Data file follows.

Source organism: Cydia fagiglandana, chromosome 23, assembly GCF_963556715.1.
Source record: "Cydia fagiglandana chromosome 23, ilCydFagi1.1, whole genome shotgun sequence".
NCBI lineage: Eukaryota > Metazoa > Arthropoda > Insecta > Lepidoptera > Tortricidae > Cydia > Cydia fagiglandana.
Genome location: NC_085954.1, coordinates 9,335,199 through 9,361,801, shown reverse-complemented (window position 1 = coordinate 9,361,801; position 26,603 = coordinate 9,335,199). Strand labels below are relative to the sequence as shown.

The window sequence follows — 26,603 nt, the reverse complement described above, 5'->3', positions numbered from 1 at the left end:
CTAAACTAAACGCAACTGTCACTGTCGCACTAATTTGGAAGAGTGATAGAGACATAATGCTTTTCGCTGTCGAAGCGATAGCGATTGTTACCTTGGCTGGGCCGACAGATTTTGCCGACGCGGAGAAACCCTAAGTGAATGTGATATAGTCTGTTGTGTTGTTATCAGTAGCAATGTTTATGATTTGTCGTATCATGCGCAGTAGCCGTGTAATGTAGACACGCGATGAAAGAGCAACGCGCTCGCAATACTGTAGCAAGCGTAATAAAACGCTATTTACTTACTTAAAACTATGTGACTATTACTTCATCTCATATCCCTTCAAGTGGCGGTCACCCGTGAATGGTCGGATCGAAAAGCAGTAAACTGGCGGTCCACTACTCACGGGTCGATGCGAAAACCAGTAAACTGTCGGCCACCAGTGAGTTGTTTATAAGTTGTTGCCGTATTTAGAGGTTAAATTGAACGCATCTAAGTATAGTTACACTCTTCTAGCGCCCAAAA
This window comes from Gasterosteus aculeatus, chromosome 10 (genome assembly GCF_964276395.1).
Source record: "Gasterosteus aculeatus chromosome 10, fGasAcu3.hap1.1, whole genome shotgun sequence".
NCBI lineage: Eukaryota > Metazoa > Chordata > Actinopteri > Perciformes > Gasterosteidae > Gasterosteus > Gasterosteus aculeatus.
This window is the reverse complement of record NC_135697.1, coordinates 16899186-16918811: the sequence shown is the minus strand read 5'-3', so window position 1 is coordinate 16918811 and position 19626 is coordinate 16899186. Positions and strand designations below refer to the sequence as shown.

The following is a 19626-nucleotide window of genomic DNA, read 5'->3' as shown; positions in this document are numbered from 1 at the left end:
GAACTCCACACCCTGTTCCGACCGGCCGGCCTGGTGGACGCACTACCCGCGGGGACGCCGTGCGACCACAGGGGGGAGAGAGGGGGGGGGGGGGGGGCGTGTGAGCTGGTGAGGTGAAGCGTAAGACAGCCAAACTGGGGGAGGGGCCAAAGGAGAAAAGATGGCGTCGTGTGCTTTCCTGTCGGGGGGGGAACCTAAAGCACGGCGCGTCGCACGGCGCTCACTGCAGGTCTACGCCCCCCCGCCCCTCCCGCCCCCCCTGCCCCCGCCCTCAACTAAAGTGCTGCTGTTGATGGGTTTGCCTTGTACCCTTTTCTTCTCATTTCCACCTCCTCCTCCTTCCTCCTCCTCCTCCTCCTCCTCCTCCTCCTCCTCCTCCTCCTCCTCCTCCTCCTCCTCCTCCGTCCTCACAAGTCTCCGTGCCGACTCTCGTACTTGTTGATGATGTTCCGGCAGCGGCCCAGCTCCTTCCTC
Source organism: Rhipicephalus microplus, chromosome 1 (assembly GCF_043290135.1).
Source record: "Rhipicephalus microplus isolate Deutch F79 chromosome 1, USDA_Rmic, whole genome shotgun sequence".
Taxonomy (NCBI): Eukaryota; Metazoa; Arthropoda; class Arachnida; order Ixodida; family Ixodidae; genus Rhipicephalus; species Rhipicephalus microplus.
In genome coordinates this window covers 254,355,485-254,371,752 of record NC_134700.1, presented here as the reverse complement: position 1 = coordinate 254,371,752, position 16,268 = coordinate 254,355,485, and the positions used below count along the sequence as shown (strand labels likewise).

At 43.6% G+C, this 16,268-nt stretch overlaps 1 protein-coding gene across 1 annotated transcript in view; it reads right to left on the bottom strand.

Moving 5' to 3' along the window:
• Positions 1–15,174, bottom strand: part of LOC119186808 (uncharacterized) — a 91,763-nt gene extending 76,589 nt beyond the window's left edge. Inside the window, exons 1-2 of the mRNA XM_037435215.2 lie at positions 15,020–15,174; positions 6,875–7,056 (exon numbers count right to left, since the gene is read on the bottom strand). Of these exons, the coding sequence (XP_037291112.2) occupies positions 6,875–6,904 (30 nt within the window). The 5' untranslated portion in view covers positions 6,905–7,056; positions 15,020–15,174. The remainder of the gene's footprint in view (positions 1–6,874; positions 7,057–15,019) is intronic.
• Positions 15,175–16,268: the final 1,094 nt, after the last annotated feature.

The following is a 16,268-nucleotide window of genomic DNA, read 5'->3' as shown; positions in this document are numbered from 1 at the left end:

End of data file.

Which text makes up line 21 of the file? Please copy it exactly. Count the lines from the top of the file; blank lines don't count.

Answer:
The following is a 16,268-nucleotide window of genomic DNA, read 5'->3' as shown; positions in this document are numbered from 1 at the left end: